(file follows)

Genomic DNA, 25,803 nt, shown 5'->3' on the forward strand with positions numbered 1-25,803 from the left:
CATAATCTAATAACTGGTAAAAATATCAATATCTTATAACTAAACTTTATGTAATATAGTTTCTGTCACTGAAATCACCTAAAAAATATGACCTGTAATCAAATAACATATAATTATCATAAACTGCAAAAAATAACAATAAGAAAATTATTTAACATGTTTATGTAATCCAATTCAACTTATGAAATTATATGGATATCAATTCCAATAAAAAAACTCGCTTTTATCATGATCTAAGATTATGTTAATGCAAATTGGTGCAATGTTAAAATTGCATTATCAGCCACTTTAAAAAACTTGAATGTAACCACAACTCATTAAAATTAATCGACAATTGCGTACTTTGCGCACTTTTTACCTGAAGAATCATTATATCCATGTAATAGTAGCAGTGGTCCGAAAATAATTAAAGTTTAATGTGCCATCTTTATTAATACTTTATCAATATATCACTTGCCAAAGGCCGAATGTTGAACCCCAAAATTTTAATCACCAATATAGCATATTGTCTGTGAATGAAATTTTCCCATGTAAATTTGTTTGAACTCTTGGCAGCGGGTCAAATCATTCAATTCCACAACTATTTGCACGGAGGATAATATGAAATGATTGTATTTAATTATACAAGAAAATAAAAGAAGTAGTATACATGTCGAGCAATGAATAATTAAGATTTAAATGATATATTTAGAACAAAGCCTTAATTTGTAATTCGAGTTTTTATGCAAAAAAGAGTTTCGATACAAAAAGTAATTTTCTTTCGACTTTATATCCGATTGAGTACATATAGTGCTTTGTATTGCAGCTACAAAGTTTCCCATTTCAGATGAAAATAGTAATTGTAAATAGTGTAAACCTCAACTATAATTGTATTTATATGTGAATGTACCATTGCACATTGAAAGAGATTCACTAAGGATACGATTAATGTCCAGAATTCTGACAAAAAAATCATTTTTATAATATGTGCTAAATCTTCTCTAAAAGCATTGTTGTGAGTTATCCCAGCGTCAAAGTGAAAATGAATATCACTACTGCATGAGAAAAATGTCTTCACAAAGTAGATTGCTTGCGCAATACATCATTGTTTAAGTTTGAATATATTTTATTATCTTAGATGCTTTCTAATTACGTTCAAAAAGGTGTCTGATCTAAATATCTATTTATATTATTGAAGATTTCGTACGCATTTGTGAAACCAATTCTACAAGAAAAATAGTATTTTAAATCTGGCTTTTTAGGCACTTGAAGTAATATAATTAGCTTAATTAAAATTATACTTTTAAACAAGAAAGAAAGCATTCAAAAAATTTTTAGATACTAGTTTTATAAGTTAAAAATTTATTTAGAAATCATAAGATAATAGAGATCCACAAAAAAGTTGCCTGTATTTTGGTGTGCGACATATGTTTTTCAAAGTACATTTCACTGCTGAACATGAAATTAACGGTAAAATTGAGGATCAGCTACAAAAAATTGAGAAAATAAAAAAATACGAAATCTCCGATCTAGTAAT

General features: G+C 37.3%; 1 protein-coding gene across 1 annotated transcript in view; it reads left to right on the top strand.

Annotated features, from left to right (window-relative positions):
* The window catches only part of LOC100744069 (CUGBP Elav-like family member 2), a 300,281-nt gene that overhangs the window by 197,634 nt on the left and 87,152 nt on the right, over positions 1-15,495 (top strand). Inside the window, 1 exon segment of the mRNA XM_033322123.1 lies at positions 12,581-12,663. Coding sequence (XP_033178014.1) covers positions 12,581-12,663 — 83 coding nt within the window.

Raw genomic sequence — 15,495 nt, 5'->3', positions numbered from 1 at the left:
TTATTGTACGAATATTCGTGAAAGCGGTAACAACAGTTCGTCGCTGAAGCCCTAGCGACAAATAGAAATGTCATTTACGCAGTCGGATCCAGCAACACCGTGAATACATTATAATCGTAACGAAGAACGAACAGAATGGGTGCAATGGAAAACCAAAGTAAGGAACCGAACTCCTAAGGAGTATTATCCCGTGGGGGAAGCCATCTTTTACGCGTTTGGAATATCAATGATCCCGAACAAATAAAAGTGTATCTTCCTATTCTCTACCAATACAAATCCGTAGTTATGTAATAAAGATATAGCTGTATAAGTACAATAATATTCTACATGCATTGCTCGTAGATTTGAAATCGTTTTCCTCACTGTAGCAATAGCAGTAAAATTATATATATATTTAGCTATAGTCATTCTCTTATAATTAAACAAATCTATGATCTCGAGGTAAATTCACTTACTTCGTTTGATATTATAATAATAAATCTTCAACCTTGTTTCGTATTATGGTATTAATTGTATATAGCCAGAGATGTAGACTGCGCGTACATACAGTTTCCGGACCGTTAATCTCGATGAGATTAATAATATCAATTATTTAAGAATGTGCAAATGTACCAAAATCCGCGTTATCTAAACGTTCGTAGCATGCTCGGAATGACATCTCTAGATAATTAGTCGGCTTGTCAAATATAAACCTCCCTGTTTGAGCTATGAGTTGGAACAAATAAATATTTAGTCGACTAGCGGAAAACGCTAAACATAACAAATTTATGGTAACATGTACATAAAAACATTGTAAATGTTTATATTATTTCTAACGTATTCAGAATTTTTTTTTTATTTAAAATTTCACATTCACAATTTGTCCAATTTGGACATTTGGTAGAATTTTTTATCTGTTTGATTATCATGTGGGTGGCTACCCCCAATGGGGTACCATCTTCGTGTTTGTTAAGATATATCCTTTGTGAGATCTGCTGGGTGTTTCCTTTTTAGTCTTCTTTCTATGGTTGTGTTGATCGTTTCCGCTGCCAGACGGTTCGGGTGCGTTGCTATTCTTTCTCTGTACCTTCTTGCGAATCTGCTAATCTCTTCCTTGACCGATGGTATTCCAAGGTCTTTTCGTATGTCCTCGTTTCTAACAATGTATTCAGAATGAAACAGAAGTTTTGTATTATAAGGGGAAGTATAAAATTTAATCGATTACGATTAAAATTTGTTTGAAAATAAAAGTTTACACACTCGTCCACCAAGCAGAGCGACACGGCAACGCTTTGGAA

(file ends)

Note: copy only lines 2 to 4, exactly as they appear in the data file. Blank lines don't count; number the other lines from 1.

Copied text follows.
CATAATCTAATAACTGGTAAAAATATCAATATCTTATAACTAAACTTTATGTAATATAGTTTCTGTCACTGAAATCACCTAAAAAATATGACCTGTAATCAAATAACATATAATTATCATAAACTGCAAAAAATAACAATAAGAAAATTATTTAACATGTTTATGTAATCCAATTCAACTTATGAAATTATATGGATATCAATTCCAATAAAAAAACTCGCTTTTATCATGATCTAAGATTATGTTAATGCAAATTGGTGCAATGTTAAAATTGCATTATCAGCCACTTTAAAAAACTTGAATGTAACCACAACTCATTAAAATTAATCGACAATTGCGTACTTTGCGCACTTTTTACCTGAAGAATCATTATATCCATGTAATAGTAGCAGTGGTCCGAAAATAATTAAAGTTTAATGTGCCATCTTTATTAATACTTTATCAATATATCACTTGCCAAAGGCCGAATGTTGAACCCCAAAATTTTAATCACCAATATAGCATATTGTCTGTGAATGAAATTTTCCCATGTAAATTTGTTTGAACTCTTGGCAGCGGGTCAAATCATTCAATTCCACAACTATTTGCACGGAGGATAATATGAAATGATTGTATTTAATTATACAAGAAAATAAAAGAAGTAGTATACATGTCGAGCAATGAATAATTAAGATTTAAATGATATATTTAGAACAAAGCCTTAATTTGTAATTCGAGTTTTTATGCAAAAAAGAGTTTCGATACAAAAAGTAATTTTCTTTCGACTTTATATCCGATTGAGTACATATAGTGCTTTGTATTGCAGCTACAAAGTTTCCCATTTCAGATGAAAATAGTAATTGTAAATAGTGTAAACCTCAACTATAATTGTATTTATATGTGAATGTACCATTGCACATTGAAAGAGATTCACTAAGGATACGATTAATGTCCAGAATTCTGACAAAAAAATCATTTTTATAATATGTGCTAAATCTTCTCTAAAAGCATTGTTGTGAGTTATCCCAGCGTCAAAGTGAAAATGAATATCACTACTGCATGAGAAAAATGTCTTCACAAAGTAGATTGCTTGCGCAATACATCATTGTTTAAGTTTGAATATATTTTATTATCTTAGATGCTTTCTAATTACGTTCAAAAAGGTGTCTGATCTAAATATCTATTTATATTATTGAAGATTTCGTACGCATTTGTGAAACCAATTCTACAAGAAAAATAGTATTTTAAATCTGGCTTTTTAGGCACTTGAAGTAATATAATTAGCTTAATTAAAATTATACTTTTAAACAAGAAAGAAAGCATTCAAAAAATTTTTAGATACTAGTTTTATAAGTTAAAAATTTATTTAGAAATCATAAGATAATAGAGATCCACAAAAAAGTTGCCTGTATTTTGGTGTGCGACATATGTTTTTCAAAGTACATTTCACTGCTGAACATGAAATTAACGGTAAAATTGAGGATCAGCTACAAAAAATTGAGAAAATAAAAAAATACGAAATCTCCGATCTAGTAAT

General features: G+C 37.3%; 1 protein-coding gene across 1 annotated transcript in view; it reads left to right on the top strand.

Annotated features, from left to right (window-relative positions):